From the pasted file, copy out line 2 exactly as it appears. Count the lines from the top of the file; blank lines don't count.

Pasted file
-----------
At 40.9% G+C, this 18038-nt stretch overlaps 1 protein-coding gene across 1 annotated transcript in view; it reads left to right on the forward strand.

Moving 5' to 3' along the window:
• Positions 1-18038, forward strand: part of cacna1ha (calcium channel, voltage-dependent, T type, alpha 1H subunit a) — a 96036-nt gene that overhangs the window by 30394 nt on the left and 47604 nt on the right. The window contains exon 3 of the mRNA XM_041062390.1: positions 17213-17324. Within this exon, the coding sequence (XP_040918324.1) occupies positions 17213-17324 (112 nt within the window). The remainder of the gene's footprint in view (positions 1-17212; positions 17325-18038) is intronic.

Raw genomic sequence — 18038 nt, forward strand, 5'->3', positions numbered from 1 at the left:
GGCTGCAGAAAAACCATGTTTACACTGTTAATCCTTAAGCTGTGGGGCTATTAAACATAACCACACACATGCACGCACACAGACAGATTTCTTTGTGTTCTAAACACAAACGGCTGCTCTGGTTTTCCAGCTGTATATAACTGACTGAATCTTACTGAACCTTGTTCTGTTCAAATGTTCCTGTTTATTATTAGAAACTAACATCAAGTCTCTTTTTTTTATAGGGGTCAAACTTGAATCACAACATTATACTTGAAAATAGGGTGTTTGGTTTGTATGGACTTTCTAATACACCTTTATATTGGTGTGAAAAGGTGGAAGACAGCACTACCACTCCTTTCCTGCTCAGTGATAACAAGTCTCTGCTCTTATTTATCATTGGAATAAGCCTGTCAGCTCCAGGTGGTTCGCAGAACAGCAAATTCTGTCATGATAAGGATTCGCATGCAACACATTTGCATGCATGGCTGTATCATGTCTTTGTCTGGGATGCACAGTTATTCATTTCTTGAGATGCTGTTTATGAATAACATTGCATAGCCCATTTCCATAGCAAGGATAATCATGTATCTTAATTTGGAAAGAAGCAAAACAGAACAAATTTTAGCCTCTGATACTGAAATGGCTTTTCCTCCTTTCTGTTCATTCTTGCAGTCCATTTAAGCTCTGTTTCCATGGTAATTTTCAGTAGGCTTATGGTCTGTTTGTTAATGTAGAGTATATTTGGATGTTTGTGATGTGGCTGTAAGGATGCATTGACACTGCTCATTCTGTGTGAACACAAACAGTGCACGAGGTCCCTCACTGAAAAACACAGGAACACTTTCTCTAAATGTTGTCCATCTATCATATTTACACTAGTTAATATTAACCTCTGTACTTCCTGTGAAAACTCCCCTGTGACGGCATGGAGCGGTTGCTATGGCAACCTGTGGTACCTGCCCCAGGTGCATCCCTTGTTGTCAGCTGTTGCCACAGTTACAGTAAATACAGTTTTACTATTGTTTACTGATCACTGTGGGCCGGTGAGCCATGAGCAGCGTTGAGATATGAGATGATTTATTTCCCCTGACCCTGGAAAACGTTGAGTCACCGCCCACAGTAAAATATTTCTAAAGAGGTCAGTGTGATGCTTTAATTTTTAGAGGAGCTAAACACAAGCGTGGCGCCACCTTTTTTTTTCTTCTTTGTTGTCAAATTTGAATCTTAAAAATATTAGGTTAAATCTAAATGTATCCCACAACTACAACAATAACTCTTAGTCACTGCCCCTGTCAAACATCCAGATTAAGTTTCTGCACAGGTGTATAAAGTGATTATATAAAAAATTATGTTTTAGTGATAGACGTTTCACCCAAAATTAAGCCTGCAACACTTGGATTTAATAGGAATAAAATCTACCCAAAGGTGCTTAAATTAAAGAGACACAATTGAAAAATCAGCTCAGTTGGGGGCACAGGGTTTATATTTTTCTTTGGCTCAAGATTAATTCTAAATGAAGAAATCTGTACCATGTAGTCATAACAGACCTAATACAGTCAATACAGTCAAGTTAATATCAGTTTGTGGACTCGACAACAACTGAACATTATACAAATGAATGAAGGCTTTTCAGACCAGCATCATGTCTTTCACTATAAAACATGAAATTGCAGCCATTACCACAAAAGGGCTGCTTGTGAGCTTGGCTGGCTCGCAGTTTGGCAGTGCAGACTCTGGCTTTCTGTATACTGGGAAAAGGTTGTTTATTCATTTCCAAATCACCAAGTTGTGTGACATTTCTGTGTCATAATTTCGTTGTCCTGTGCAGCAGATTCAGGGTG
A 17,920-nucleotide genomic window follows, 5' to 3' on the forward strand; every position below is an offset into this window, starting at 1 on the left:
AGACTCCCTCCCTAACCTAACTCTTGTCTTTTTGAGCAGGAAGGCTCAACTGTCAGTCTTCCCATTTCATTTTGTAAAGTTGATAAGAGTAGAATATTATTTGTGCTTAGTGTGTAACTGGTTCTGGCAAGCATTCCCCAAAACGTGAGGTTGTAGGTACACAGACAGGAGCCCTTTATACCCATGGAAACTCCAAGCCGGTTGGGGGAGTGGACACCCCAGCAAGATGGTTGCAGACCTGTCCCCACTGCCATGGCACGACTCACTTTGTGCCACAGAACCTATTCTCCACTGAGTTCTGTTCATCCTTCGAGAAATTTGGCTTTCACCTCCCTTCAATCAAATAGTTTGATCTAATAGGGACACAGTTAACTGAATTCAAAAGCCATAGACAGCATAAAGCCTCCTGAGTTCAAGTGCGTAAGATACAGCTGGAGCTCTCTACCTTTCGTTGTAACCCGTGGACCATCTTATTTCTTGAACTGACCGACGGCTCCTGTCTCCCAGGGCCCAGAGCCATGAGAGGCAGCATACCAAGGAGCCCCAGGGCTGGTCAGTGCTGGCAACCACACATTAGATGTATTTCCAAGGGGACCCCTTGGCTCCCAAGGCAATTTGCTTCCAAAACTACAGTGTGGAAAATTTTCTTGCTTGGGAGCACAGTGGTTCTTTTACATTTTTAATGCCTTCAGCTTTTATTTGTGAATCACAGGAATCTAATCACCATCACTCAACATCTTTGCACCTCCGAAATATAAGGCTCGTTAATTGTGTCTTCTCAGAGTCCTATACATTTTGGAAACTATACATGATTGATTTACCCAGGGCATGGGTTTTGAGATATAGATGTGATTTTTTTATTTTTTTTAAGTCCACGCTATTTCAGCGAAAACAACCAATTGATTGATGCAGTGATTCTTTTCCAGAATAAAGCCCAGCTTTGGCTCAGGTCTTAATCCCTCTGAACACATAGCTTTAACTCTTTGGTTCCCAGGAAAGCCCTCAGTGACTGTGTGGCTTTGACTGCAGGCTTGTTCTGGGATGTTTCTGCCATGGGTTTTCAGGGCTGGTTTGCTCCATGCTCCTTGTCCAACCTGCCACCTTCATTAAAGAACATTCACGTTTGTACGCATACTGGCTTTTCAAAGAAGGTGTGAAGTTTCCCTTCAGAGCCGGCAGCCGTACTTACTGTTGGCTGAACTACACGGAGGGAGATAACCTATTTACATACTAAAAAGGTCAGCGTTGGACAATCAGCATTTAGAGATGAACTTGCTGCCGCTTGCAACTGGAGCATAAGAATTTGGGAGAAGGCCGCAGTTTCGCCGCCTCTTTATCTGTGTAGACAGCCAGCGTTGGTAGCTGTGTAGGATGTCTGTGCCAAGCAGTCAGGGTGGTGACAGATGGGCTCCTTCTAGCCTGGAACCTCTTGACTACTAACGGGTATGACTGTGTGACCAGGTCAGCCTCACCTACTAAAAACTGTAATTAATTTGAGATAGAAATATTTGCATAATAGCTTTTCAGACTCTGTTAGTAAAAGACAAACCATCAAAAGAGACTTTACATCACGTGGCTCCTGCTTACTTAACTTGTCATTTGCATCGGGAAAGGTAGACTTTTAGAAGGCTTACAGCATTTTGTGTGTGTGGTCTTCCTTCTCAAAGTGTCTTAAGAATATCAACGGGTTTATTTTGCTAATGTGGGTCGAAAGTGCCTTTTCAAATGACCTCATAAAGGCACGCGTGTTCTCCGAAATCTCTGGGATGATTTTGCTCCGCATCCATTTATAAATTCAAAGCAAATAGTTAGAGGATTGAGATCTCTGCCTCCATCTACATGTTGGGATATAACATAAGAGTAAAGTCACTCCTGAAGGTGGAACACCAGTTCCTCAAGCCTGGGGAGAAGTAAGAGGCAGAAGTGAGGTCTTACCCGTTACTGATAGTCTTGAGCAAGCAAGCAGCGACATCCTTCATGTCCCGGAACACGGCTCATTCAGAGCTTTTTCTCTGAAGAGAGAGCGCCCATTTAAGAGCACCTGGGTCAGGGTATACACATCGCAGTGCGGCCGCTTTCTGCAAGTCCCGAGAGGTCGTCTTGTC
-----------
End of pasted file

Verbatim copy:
Moving 5' to 3' along the window: